There are two phrases making the rounds that describe you, a member of the growing Medivizor.com community. One is “e-patient” and the other is “smart patient.”
What is an e-patient? Who created the phrase?
Published in March of 1996, Health Online: How to Find Health Information, Support Groups, and Self-Help Communities in Cyberspace, first used the term e-patient. The author, Tom Ferguson, was a physician and visionary. Ferguson researched and wrote about empowering patients for many years. His definition of e-patient: a medical consumer who is “equipped, empowered and engaged” in his or her own health care.
Ferguson argued that the evolution of e-patients are part of what Thomas Kuhn in 1962 described as a “paradigm shift” that’s happening in medical care. The response that e-patients have seen among physicians is part of this shift. Kuhn describes it as a “series of peaceful interludes punctuated by intellectually violent revolutions” as “one conceptual world view…[is] replaced by another.”
Now e-patients include those who use the Internet. At this point, the Internet is a primary resource for smart patients. The Pew Center’s surveys have found that 85% of U.S. adults use the Internet (May 2013 survey). Of those users, 72% say they looked online for health information within the past year.
Who are Smart Patients?
Characteristics of Smart Patients
1) First, smart patients are health literate.
“Learning was a slow process at first. Some of the resources I use are technical so I used to have to look up definitions often. To learn more about anatomy I volunteer as a “model” patient for [medical] students,” says Annette McKinnon,
AnneMarie Ciccarella, another blogger and social media maven, also believes it is important to be informed. “I am just one of many patients to any of my doctors. I am mindful of the little nuances that might guide my treatment in a slightly different fashion than a similarly diagnosed patient.”
2) Second, smart patients are proactive in looking for information and trying to learn.
Annette describes her process with the Internet, “Gradually I learned to choose sites with credibility. It helped at first that I was in a Yahoo health group where the moderator was an enthusiastic researcher and found good links to answer any question that members had.”
For AnneMarie, the Internet has been life saving. “I am constantly on the Internet seeking health information. Today, it’s to stay on top of the latest research but in 2006, it was personal. It took four months from my suspicious mammogram to a definitive diagnosis of invasive cancer and then, another two months before I had my surgery…. I was terrified and I wanted to make the best possible choices.”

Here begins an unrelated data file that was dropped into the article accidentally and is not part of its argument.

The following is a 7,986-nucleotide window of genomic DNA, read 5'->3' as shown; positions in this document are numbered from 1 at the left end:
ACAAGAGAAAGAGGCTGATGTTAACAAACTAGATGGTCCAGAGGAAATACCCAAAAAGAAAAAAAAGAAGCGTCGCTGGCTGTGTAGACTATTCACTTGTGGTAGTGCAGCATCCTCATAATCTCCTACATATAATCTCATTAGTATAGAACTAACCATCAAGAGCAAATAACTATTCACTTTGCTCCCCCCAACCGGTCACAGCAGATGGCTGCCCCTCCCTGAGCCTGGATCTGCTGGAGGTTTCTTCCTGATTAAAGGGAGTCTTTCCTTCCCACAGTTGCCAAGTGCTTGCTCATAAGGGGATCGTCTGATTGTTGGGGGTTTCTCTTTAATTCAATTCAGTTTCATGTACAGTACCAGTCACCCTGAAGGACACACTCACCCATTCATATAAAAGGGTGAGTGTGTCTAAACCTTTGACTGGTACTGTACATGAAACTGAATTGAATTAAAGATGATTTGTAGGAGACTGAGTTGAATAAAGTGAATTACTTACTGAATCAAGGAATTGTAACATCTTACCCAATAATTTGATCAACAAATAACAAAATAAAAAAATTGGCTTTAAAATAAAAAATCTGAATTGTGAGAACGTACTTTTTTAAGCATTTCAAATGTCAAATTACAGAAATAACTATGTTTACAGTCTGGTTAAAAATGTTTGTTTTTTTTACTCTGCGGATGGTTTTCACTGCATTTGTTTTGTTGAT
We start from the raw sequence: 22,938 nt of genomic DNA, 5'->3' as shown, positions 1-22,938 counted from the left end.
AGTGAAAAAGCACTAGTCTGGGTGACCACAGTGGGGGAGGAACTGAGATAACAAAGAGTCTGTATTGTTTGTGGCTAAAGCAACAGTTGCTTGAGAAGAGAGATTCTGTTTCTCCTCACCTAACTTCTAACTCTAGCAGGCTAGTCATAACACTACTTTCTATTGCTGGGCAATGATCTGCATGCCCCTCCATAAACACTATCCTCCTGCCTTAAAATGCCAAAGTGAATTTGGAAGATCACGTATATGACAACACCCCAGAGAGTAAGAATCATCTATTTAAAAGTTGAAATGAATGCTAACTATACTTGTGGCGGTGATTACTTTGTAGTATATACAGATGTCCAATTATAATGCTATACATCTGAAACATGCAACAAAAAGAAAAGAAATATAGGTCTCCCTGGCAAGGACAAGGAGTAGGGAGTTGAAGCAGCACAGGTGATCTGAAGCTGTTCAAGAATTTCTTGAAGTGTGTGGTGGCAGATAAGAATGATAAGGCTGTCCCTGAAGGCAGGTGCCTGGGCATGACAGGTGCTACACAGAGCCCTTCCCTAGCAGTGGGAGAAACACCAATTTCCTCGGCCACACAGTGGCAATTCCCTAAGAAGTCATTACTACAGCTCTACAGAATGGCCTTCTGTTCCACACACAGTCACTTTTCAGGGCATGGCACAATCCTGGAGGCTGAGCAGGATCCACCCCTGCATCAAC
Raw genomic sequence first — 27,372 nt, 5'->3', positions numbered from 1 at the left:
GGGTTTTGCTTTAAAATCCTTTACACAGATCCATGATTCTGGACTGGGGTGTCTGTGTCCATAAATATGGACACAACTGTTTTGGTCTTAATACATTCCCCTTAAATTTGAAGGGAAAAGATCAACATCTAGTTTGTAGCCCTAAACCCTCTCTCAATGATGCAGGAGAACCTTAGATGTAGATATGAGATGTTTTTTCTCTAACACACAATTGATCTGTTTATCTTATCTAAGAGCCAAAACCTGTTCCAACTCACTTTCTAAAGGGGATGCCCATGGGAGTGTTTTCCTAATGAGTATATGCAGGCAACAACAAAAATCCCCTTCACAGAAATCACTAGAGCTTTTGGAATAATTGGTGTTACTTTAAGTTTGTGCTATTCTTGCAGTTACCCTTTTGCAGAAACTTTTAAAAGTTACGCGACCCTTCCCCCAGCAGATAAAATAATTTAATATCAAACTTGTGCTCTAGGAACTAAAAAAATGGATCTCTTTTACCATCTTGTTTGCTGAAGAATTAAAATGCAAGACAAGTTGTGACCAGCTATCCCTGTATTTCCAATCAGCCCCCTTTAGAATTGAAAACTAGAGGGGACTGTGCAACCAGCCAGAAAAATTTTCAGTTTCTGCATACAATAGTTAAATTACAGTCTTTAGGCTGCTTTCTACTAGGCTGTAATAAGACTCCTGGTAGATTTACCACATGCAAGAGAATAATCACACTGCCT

3) Third, smart patients prepare and make the most of appointments with physicians.
Smart patients prepare for their doctor appointments. “I keep a small ongoing list of things I want to cover at appointments and I prioritize it ruthlessly. If I didn’t, I might miss getting a prescription renewal or blood test requisition,” Annette relates.
AnneMarie agrees, “I try to gather as much information as I can in advance of the appointment. I prepare a list of questions.” She has opted to use Medivizor’s free service. “Now that Medivizor has a profile of my unique medical situation, I spend much less time searching for the information I need to have a meaningful visit. It’s all in my Medivizor account and I can make my “things to discuss” list from what I’ve been sent.”
4) Smart patients share the information that they have learned, sometimes with their doctors, often online and with family and friends.
AnneMarie believes that she is fortunate. “Each one of my doctors has always been respectful of my questions and encouraged me to be an engaged member of my treatment team. “ In that capacity she has been able to influence her treatment. “I recall asking my oncologist about testing my tumor tissue because I had “accidentally” found information about the Onco-Dx test. It wasn’t included in the ASCO guidelines until the following year and it was one more year before its use was incorporated into the NCCN guidelines.” Her vigilance has also helped her mother. “My mom and I have the same oncologist and at one of her recent appointments, he was outlining a treatment protocol. I knew one of the medications could have an impact on her kidney. When I asked if that might pose a problem, he thanked me for reminding him about her kidney issue and switched to a different medication.”
For Annette, information sharing occurs on social media. “When I share information it is most often in online groups and communities and on Twitter or through my blog. It took a long time to learn what I know and sharing it may help other patients.”
E-patient versus Smart Patient
Often these two phrases are used interchangeably. Yet are they the same? AnneMarie doesn’t think so, “Not all e-patients are necessarily smart patients. Just like the term patient advocate has come to mean many things, likewise with the term e-patient. It’s an umbrella term.”
Annette has a different perspective. “When I think of e-patients I think of high health literacy patients who would often search for information about their condition(s) and the implications of symptoms. They are highly engaged with their health and expect to be involved in decisions about it. They also want access to their data and they use it and study the changes. They look for clues to further research and study. “
What do you think? Do you think that there is a difference between e-patients and smart patients?